Earlier today there was an options trade in Salesforce.com (CRM) that got me looking at the stock. First things first, the trade was fairly inconsequential, despite being a purchase of 12,000 March 95 calls for 7 cents, when the stock was $65.38, or about 45% out of the money. This trade was marked closing versus 21,000 contracts of open interest, so this looks like a holder who had overwritten some shares was buying back the calls to close.
You may be asking yourself why on earth would anyone pay $84,000 in premium to close out a short call position that the options market is saying has less than a 2% chance of being in the money in less than two months? The answer is simple, discipline. CRM is a stock that has been rumored in the past to be a take-out candidate, and in fact the rumors last spring suggested that the company had rebuffed an offer in the $80s. Obviously the stock is much lower now, but if this was in fact an overwrite to begin with, then the call sale has done its job, and there is little reason to leave on short options with a 2 delta.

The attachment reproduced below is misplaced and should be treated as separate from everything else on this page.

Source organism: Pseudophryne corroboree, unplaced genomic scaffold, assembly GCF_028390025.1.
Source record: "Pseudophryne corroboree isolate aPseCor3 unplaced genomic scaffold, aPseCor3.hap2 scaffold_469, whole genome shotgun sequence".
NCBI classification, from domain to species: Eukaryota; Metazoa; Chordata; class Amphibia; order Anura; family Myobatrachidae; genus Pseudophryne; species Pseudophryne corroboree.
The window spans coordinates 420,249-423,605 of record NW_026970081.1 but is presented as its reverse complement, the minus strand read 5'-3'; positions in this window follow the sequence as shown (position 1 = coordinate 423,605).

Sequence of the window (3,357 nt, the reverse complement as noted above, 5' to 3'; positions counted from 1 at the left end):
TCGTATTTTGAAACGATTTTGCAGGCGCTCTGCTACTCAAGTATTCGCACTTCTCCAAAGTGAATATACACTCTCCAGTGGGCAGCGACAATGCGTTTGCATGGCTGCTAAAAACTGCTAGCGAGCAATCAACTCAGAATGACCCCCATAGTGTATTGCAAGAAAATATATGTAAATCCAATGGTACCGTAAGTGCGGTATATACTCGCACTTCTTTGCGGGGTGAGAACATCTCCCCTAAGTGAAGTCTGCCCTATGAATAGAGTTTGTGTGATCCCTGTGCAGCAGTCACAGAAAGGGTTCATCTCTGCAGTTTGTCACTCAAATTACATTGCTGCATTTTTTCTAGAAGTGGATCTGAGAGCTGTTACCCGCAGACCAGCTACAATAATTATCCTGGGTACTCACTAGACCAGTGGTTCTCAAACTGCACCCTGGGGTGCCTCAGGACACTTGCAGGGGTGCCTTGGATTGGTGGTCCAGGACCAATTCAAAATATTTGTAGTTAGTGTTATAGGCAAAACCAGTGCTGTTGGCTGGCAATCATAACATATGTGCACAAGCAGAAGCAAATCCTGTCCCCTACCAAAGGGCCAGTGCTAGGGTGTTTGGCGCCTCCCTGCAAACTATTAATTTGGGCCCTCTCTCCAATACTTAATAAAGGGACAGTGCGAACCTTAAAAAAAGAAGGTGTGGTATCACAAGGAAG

As a rule of thumb, most options traders start to consider covering short options positions (depending on what they are against) when they have a delta of less than 10. There are plenty of things that can come into play, like time, scheduled events, etc.
I would add one last thing on CRM. This is a stock, much like AMZN and NFLX over the last few years that has defied gravity, despite eye-popping valuation. But the stock much like NFLX, has quietly fallen into bear market territory since its all time highs made in late November now down 22% from those levels, and today making a matched low with its August low:
On a longer term basis, CRM is testing the uptrend that has been in place since late 2011, if it were to bounce this would be a great spot, but if it doesn’t, there is little support until $60:
CRM has not set its reporting date, but it should fall in the last week of February. We’ll be keeping an eye on it.